April, 2006

Computers Have Feelings Too

As anyone who’s travelled by train knows, most platform announcements these days are automated. There’s nothing especially wrong with this, since the male and female voices are clear and concise. The system at the stations on my regular route are very listenable.
However, we, the passengers, do realise that it’s a recorded voice. So when I heard an announcment for a delayed train the other day, the wording really made me sit up.
“I am sorry to announce that the 18.47 train for Stevenage is approximately 13 minutes late…. I am sorry for this delay.”
The initial apology is just about bearable, but the end remark, “I am sorry for this delay” is just bizarre. Maybe I need to run a Turing test on the station announcing software. Everyone on the platform realises that some automated software package kicked in to tell us this information – in fact it came a few seconds after a human announcement telling us about the delay. So why include it?

Radio Programmes

I’ve been meaning to write a little more about some of the radio I’ve been enjoying recently.
First up is Nebulous, Graham Duff’s sci-fi comedy starring Mark Gatiss. Series 2 has just passed the half-way mark – it’s broadcast at 11pm on Wednesday. It’s more of the same, and very very silly. I love it. There are some great guest stars too. This series we’ve had Kate O’Mara, Steve Coogan (rarely to be heard on the radio these days, but then Nebulous is produced by his production company) and the return of the fabulous David Warner who returns as the evil Dr Klench, Professor Nebulous’s arch-nemesis.
(Incidentally, I’ve only heard the first half of episode one, but I’m loving David Warner as Steel in Big Finish’s Sapphire and Steel radio productions. Susannah Harker plays Sapphire. I’ll write more when I’ve had a proper listen to both the plays I’ve got so far).
I’ve also just caught up with a recent Radio 4 Classic Serialisation of The Code of the Woosters, starring Marcus Brigstocke and Andrew Sachs as Jeeves and Wooster… well Wooster and Jeeves actually. The PG Wodehouse tales have dramatised roughly one million times over the years in various radio and television adaptations. Obviously, I loved the Fry and Laurie Granada TV version, and that probably conditions me when I come to a new version. I had mixed feelings over this. On the one hand Brigstocke as Wooster seemed absolutely spot on, but Sachs’s Jeeves wasn’t quite as commanding as I’d have hoped. What was quite a shock to the system was the manner of the production with whizzy sound effects all over the place. You really couldn’t ignore them, and I’m not sure how much I liked them.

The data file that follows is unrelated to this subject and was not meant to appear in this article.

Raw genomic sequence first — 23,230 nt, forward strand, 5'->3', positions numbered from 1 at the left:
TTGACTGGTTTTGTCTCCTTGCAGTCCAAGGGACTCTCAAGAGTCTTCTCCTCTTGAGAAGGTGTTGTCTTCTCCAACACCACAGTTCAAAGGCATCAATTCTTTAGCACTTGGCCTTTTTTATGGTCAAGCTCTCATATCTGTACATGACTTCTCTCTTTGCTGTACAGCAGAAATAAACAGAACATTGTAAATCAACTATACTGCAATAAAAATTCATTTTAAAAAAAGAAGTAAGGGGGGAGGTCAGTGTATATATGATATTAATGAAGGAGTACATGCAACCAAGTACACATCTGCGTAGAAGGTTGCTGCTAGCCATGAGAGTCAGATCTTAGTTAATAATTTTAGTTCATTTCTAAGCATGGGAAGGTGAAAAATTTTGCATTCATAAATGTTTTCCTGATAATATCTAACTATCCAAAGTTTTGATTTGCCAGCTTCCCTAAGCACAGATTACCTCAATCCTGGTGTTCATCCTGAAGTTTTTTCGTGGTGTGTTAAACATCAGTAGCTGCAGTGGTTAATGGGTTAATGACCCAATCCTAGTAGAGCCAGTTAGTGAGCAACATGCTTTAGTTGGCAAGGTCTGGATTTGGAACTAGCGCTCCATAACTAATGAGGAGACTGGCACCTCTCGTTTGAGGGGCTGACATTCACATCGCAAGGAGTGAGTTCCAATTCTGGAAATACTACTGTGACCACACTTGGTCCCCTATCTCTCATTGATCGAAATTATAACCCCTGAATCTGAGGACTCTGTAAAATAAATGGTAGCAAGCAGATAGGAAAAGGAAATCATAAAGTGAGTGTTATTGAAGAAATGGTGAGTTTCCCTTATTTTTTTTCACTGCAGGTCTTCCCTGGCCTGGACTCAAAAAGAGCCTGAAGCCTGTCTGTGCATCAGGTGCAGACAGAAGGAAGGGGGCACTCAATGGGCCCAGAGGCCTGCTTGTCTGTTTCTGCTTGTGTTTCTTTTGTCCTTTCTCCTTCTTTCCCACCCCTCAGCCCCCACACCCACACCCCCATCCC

I see that the BBC Audio Collection is releasing a Richard Briers/Michael Hordern version in a day or so. That might we worth a compare and contrast.
Oh, and way too late now, but Radio 2 had an excellent documentary about Trevor Horn in it’s Record Producers slot over the Easter weekend. They took apart many of his famous productions and explained exactly how they came to be. An absolutely fascinating listen. Hopefully it’ll get a repeat in the not too distant future.

Peter Jones

So Peter Jones (not the deparment store) has signed for ITV to present two shows for them, one of which is supposed to be a version of American Inventor. Of course, Jones has already signed on for another series of Dragon’s Den. What a busy man. How does he get time to run his companies?
It’s going to be interesting to see how similarly formatted “British Inventor”, or whatever it’s called, is to the US one, since the US show is basically Dragon’s Den with a bit of Pop Idol thrown in. The set they used, at least in the early stages, is straight out of Dragon’s Den.
The Mediaguardian piece suggests that there’s been quite a bidding war for the format rights to American Inventor, to which all I can say is that were it not for keeping Simon Cowell happy, I’d have just gone out and “invented” my own format based around, er, inventors pitching their ideas to a panel and then me picking a winner or winners.